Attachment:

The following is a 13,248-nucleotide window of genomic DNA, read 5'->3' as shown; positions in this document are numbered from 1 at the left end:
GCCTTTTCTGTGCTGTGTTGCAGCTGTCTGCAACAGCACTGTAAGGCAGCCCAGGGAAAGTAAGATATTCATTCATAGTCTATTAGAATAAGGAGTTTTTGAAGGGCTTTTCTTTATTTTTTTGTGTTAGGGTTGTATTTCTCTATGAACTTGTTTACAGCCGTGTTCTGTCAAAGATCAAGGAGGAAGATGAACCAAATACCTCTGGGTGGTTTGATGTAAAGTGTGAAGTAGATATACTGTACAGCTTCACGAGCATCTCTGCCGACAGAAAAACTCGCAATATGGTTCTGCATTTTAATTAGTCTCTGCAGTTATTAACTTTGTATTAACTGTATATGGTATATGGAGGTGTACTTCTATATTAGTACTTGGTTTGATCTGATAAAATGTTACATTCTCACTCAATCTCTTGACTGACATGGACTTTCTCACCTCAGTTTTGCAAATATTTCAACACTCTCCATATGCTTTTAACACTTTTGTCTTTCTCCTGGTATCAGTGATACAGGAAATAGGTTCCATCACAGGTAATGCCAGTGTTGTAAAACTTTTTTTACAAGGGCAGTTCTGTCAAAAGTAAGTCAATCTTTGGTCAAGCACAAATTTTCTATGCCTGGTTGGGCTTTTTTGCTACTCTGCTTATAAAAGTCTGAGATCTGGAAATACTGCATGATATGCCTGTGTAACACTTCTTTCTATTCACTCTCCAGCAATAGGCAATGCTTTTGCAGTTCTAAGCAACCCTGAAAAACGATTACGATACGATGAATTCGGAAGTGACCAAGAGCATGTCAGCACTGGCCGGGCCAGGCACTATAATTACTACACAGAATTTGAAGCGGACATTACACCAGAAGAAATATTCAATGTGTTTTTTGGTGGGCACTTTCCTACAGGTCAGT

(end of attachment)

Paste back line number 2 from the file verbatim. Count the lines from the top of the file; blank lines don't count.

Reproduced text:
GCCTTTTCTGTGCTGTGTTGCAGCTGTCTGCAACAGCACTGTAAGGCAGCCCAGGGAAAGTAAGATATTCATTCATAGTCTATTAGAATAAGGAGTTTTTGAAGGGCTTTTCTTTATTTTTTTGTGTTAGGGTTGTATTTCTCTATGAACTTGTTTACAGCCGTGTTCTGTCAAAGATCAAGGAGGAAGATGAACCAAATACCTCTGGGTGGTTTGATGTAAAGTGTGAAGTAGATATACTGTACAGCTTCACGAGCATCTCTGCCGACAGAAAAACTCGCAATATGGTTCTGCATTTTAATTAGTCTCTGCAGTTATTAACTTTGTATTAACTGTATATGGTATATGGAGGTGTACTTCTATATTAGTACTTGGTTTGATCTGATAAAATGTTACATTCTCACTCAATCTCTTGACTGACATGGACTTTCTCACCTCAGTTTTGCAAATATTTCAACACTCTCCATATGCTTTTAACACTTTTGTCTTTCTCCTGGTATCAGTGATACAGGAAATAGGTTCCATCACAGGTAATGCCAGTGTTGTAAAACTTTTTTTACAAGGGCAGTTCTGTCAAAAGTAAGTCAATCTTTGGTCAAGCACAAATTTTCTATGCCTGGTTGGGCTTTTTTGCTACTCTGCTTATAAAAGTCTGAGATCTGGAAATACTGCATGATATGCCTGTGTAACACTTCTTTCTATTCACTCTCCAGCAATAGGCAATGCTTTTGCAGTTCTAAGCAACCCTGAAAAACGATTACGATACGATGAATTCGGAAGTGACCAAGAGCATGTCAGCACTGGCCGGGCCAGGCACTATAATTACTACACAGAATTTGAAGCGGACATTACACCAGAAGAAATATTCAATGTGTTTTTTGGTGGGCACTTTCCTACAGGTCAGT